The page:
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Shiny Happy Pets Issue

If the word “laser” conjures images of sci-fi ray guns, you’re not getting the whole picture. Veterinarians have increasingly been using therapeutic lasers to treat a variety of ailments in our furry friends — with terrific success! Laser therapy is performed in your veterinarian’s office, either by a veterinarian or by a trained staff member. The laser light is emitted from a probe, much like an ultrasound probe (if you’ve never personally seen an ultrasound, picture the prenatal sonograms you’ve seen on TV). The probe is moved slowly over the affected area, be it a sore joint or a surgical incision. There are no concerns about being in the room when laser therapy is administered in terms of radiation, but you may wag expert advice glasses to avoid eye damage in the rare event of direct laser exposure to your eyes. When the laser’s probe is moved over your pet’s skin, the specific wavelength of light emitted works directly to ease your pet’s pain by decreasing nerve sensitivity, reducing inflammation and swelling, and accelerating healing at the cellular level. This makes the potential uses for laser therapy almost endless. While laser therapy had its roots in treating conditions of chronic pain like arthritis and other orthopedic issues in dogs and cats, veterinarians soon recognized that its benefits extended to many other conditions. From immediately treating surgical incisions postoperatively be asked to wear protective to treating chronic lick granulomas cystitis, laser therapy can and feline idiopathic help speed recovery. surgery or dealing with If your pet is facing your vet if your pet is a candidate for pain,ask treatment or laser oncefuturistic therapy, either as a one-time treatment plan. This as part of a long-term treatment could help your pet’s pain become a thing of the past. At a time when statistics show that more than half the pet population is overweight or obese, it’s easy for pet parents who notice their furry friends trimming down to give them two paws up. However, on the other end of the scale, if weight loss seems effortless or is unintended, an underlying illness may be to blame. Take note of your pet’s appetite, as it may give you some clues as to why your pet is losing weight. For instance, cats with hyperthyroidism typically lose weight despite an increased appetite, whereas pets with other illnesses won’t feel like eating. Obese cats are particularly prone to a life-threatening condition called hepatic lipidosis (or fatty liver disease), so warning flags should go up if you notice your cat shunning his food. Other conditions that can cause rapid weight loss include: Dental disease/oral pain Diabetes Stress Bowel disease (malabsorption/maldigestion) Protein-losing enteropathy or nephropathy Cancer Your vet uses both your pet’s weight and “body condition score” to assess her health, so even if you can’t get your pet onto a scale, you can still watch for changes in her shape — like muscle loss or prominent ribs or spine — to monitor weight loss or gain. If you are seeing changes to your pet’s weight or condition without changes to diet or exercise, it’s time to schedule a checkup. beam me up lightening up the shiny happy pets issue 13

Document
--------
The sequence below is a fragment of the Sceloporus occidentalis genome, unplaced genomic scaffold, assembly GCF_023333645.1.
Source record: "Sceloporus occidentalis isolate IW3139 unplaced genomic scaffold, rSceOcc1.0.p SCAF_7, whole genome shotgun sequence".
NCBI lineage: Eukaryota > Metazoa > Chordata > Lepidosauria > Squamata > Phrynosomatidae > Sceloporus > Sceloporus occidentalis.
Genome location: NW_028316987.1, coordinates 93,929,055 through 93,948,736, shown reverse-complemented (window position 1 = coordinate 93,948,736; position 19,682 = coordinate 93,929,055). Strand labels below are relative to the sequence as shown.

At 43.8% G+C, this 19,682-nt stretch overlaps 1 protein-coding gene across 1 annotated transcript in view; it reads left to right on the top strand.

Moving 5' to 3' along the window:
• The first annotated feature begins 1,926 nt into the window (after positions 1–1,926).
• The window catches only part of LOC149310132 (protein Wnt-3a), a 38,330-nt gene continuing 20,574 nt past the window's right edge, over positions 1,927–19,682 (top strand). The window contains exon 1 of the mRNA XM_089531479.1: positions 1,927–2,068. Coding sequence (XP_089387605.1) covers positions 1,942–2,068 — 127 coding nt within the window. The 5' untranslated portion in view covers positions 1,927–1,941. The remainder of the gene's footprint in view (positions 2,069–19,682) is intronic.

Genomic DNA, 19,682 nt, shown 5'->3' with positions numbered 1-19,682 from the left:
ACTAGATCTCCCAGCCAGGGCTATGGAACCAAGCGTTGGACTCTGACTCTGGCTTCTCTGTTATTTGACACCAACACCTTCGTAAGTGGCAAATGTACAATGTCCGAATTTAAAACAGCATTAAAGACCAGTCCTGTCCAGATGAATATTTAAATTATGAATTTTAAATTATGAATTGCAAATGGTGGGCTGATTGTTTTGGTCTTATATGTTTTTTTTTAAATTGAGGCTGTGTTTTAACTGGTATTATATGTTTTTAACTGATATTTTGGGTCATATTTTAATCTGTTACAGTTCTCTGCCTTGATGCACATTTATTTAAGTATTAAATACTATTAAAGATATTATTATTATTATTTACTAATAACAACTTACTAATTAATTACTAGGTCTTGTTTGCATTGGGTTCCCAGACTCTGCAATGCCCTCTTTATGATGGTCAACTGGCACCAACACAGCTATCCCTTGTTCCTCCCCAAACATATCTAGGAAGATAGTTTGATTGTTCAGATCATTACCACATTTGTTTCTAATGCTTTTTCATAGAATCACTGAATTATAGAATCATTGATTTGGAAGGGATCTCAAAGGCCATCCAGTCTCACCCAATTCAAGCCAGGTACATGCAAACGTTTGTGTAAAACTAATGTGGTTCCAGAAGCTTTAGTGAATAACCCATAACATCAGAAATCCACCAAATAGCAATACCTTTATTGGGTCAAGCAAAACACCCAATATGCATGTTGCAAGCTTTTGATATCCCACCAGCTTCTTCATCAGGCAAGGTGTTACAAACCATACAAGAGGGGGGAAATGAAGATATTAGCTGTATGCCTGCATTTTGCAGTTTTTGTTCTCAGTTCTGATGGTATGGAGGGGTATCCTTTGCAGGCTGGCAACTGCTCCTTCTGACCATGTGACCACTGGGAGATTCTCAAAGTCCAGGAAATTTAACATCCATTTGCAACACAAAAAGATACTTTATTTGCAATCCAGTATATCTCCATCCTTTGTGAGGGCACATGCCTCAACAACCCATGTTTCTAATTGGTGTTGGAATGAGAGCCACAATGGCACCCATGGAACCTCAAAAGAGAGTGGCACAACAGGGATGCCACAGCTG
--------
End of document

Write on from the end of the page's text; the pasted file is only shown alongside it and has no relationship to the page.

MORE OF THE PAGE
Shiny Happy Pets Issue
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